Cyber Ramblings - July 24, 2001

24 July 2001
Compiled by Kevin Smith

Ashcroft Targets Computer Crimes

Calling computer security one of the nation's top problems, U.S. Attorney General John Ashcroft said Friday that the government is forming nine special units to prosecute hacking and copyright violations.

Ashcroft said the new specialists would give the Justice Department 48 prosecutors working on cybercrime in U.S. attorneys' offices.

"There are many people of poor and evil motivations who are seeking to disrupt business and government and exploit any vulnerabilities in the digital universe,'' Ashcroft said after a meeting with Silicon Valley executives and venture capitalists.

When computer crimes go unpunished, he said, "it impairs the ability of the United States of America to remain in its position of priority in leading the world in the digital age.''

The new prosecutors will work in cities with relatively high levels of cybercrime: Los Angeles, San Diego, Atlanta, Boston, Dallas, Seattle, New York, Brooklyn, N.Y. and Alexandria, Va. The units will be modeled on the nation's first computer hacking and intellectual property squad, which began working out of the U.S. Attorney's office in San Francisco several years ago.

That unit was created by U.S. Attorney Robert Mueller, whom President Bush has nominated for FBI director. Mueller attended Friday's news conference at the headquarters of VeriSign Inc., but did not comment.

Kmart Taking over

Kmart Corp. announced Monday that it is taking over LLC, the independent company that runs the retailer's Internet sales operation.

Kmart said it would acquire all the shares and interests of it doesn't currently own by Aug. 1.

Based in San Francisco, is an independent company majority owned by Kmart.

The move follows an announcement made in May that will improve its efficiency and profitability by using the resources of Kmart Corp.

Part of that plan meant the online retailer would use the marketing and merchandising resources of Kmart, and eliminate some jobs in its merchandising and marketing departments. Can Do No More Good, an Internet company that operated websites to fight world hunger and rainforest destruction, has shut down. The company closed Tuesday after its board of directors decided not to invest more money, the Seattle Post-Intelligencer reported Saturday.'s most popular sites included The Hunger Site and The Rain Forest Site.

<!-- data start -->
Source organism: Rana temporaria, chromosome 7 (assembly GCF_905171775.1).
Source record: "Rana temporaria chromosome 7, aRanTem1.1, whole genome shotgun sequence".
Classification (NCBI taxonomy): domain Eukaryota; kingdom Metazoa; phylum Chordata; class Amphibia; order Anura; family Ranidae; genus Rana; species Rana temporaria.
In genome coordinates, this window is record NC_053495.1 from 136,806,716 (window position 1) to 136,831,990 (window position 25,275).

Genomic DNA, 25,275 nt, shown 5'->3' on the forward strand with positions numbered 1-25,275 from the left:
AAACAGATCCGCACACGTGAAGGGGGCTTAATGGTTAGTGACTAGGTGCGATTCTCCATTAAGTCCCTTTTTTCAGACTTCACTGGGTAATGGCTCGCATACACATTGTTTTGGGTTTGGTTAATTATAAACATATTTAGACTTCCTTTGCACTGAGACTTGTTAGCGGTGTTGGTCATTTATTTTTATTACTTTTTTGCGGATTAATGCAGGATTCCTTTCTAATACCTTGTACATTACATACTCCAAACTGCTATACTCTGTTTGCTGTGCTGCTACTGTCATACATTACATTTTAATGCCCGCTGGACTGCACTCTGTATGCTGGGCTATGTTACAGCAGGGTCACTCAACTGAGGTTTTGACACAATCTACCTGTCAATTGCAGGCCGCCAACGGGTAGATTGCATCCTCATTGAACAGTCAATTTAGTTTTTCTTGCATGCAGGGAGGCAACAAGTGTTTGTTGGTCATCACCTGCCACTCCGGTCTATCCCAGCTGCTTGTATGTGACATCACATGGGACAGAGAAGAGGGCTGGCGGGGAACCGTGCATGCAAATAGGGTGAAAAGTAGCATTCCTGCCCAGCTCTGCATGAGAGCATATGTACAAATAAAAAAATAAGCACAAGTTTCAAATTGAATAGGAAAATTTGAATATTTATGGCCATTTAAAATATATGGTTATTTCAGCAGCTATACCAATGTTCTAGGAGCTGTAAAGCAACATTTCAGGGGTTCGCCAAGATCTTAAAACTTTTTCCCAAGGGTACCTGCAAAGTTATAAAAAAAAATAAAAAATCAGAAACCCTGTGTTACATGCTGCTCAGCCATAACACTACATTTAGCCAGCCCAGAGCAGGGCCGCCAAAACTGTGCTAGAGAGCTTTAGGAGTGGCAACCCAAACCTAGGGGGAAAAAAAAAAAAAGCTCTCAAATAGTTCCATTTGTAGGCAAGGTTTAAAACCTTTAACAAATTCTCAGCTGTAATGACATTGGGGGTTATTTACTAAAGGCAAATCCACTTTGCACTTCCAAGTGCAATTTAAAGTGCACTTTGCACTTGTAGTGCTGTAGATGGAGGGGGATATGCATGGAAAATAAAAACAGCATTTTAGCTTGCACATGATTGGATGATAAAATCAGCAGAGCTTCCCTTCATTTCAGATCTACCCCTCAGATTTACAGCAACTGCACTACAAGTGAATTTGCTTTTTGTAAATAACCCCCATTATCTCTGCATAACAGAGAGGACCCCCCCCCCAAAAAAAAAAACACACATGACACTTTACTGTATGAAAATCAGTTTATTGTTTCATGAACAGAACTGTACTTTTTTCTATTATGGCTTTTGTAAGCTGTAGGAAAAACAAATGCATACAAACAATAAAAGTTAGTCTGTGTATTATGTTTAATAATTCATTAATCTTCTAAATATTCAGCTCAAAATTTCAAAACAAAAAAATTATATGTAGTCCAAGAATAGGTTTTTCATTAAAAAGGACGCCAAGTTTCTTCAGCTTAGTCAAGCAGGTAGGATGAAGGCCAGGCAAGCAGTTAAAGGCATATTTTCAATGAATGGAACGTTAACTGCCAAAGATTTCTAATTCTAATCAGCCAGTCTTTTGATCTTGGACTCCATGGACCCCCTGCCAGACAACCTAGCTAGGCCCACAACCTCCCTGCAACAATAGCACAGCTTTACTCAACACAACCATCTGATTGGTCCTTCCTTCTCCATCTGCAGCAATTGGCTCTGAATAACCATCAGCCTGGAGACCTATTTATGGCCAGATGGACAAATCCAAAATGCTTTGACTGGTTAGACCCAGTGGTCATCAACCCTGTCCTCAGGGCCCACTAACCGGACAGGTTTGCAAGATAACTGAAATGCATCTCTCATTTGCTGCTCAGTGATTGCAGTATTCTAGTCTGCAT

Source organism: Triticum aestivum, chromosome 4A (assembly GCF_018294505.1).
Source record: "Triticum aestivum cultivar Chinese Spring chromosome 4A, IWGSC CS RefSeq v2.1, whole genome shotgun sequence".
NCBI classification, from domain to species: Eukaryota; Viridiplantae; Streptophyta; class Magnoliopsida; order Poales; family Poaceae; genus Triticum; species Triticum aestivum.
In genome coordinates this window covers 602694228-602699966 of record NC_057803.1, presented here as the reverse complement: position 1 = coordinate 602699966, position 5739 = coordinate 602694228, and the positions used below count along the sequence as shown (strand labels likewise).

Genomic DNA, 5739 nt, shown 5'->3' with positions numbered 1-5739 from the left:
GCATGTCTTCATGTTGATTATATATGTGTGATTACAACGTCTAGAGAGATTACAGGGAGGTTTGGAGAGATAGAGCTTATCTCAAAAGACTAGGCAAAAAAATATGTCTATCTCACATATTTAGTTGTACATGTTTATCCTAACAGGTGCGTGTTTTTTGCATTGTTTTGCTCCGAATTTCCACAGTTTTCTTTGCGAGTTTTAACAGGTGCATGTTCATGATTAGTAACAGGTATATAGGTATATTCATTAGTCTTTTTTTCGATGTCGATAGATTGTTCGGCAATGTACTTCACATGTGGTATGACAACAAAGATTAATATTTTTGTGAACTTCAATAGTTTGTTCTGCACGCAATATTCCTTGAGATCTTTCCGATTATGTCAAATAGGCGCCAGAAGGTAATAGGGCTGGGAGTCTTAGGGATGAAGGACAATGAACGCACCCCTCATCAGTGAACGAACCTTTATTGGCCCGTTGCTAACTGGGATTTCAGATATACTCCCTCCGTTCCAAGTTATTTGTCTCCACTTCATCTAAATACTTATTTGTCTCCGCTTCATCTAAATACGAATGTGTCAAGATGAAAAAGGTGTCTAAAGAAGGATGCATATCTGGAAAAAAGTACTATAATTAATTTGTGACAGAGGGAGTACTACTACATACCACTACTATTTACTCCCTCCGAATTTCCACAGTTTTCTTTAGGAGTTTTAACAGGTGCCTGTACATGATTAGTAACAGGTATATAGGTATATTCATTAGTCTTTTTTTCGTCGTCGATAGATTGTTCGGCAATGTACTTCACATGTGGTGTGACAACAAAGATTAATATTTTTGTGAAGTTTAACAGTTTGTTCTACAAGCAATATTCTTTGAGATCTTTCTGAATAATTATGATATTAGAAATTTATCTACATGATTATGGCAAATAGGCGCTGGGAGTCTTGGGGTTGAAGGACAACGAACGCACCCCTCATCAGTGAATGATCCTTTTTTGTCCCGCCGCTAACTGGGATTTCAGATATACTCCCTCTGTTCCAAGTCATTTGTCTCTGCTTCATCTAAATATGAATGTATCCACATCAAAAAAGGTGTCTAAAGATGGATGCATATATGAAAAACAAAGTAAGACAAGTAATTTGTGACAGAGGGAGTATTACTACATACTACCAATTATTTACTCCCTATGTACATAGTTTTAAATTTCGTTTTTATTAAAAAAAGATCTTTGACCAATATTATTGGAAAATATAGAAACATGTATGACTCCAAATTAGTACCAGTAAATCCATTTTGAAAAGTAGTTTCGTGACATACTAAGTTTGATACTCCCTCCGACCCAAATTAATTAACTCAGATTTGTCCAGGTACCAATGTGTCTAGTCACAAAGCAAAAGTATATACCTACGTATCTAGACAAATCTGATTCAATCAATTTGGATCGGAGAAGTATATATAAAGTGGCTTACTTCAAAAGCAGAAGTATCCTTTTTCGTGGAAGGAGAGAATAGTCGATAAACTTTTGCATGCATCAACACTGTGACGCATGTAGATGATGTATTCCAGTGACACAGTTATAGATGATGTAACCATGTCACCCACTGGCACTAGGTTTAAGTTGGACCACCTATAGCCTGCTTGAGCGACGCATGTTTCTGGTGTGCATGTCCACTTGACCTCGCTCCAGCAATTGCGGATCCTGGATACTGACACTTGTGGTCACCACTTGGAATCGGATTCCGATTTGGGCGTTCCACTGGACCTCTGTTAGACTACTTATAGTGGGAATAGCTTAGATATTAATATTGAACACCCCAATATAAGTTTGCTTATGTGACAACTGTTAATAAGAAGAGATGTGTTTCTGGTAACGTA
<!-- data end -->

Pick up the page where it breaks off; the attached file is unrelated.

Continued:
The Hunger Site alone attracted about 600,000 visitors a day and brought in more than $4 million in donations for the U.N. World Food Program, America's Second Harvest and Mercy Corps International.

The for-profit, founded in 1999, raised more than $20 million from investors and employed about 26 people. Other sites operated by the company included The Breast Cancer Site and The kidsAIDS Site.

Hotmail Users Surprised By Upgrades

Hotmail users got a surprise Thursday when they logged on to find the e-mail service had been upgraded. After several false starts this week, with some other Microsoft Network (MSN) services being affected Tuesday as Hotmail installed the upgrade, the latest version went live without any apparent major hitches.

Besides a new look similar to MSN Explorer, two additional languages, clearly-labeled tabs and icons and a "Quick Address List" are among the new functions of the Web-based e-mail application.

Rick Holzli, director for MSN Hotmail at Microsoft told the Associated Press that the company's intent in the upgrade was to create for its users a "better way to handle their e-mail and protect themselves from spam."

Worm Targets White House Site

An Internet worm dubbed "Code Red" failed to shut down the White House website, even after marshaling the power of hundreds of thousands of computers in its attack.